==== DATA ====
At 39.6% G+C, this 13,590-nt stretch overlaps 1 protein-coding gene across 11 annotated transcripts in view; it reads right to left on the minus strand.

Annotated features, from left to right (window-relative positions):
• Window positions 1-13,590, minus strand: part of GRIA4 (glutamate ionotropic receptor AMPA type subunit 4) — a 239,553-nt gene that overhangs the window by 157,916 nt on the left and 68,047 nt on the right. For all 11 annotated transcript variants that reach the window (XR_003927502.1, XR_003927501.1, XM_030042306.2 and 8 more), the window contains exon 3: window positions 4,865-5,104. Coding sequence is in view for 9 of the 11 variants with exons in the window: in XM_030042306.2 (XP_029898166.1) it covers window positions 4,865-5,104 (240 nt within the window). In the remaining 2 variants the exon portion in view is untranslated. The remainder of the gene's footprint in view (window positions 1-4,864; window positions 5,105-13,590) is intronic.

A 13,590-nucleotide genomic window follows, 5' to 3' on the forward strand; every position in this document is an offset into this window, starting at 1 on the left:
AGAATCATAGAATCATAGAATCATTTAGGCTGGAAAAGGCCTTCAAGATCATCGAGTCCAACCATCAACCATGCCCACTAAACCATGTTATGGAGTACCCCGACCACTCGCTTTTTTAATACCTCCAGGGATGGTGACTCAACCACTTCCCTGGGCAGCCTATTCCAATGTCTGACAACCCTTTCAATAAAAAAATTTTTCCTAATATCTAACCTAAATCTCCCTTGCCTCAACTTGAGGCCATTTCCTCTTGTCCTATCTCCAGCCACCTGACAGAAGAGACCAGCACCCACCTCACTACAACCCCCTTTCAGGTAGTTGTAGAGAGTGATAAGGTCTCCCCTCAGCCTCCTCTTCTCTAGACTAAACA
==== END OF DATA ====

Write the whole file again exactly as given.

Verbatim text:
At 39.6% G+C, this 13,590-nt stretch overlaps 1 protein-coding gene across 11 annotated transcripts in view; it reads right to left on the minus strand.

Annotated features, from left to right (window-relative positions):
• Window positions 1-13,590, minus strand: part of GRIA4 (glutamate ionotropic receptor AMPA type subunit 4) — a 239,553-nt gene that overhangs the window by 157,916 nt on the left and 68,047 nt on the right. For all 11 annotated transcript variants that reach the window (XR_003927502.1, XR_003927501.1, XM_030042306.2 and 8 more), the window contains exon 3: window positions 4,865-5,104. Coding sequence is in view for 9 of the 11 variants with exons in the window: in XM_030042306.2 (XP_029898166.1) it covers window positions 4,865-5,104 (240 nt within the window). In the remaining 2 variants the exon portion in view is untranslated. The remainder of the gene's footprint in view (window positions 1-4,864; window positions 5,105-13,590) is intronic.

A 13,590-nucleotide genomic window follows, 5' to 3' on the forward strand; every position in this document is an offset into this window, starting at 1 on the left:
AGAATCATAGAATCATAGAATCATTTAGGCTGGAAAAGGCCTTCAAGATCATCGAGTCCAACCATCAACCATGCCCACTAAACCATGTTATGGAGTACCCCGACCACTCGCTTTTTTAATACCTCCAGGGATGGTGACTCAACCACTTCCCTGGGCAGCCTATTCCAATGTCTGACAACCCTTTCAATAAAAAAATTTTTCCTAATATCTAACCTAAATCTCCCTTGCCTCAACTTGAGGCCATTTCCTCTTGTCCTATCTCCAGCCACCTGACAGAAGAGACCAGCACCCACCTCACTACAACCCCCTTTCAGGTAGTTGTAGAGAGTGATAAGGTCTCCCCTCAGCCTCCTCTTCTCTAGACTAAACA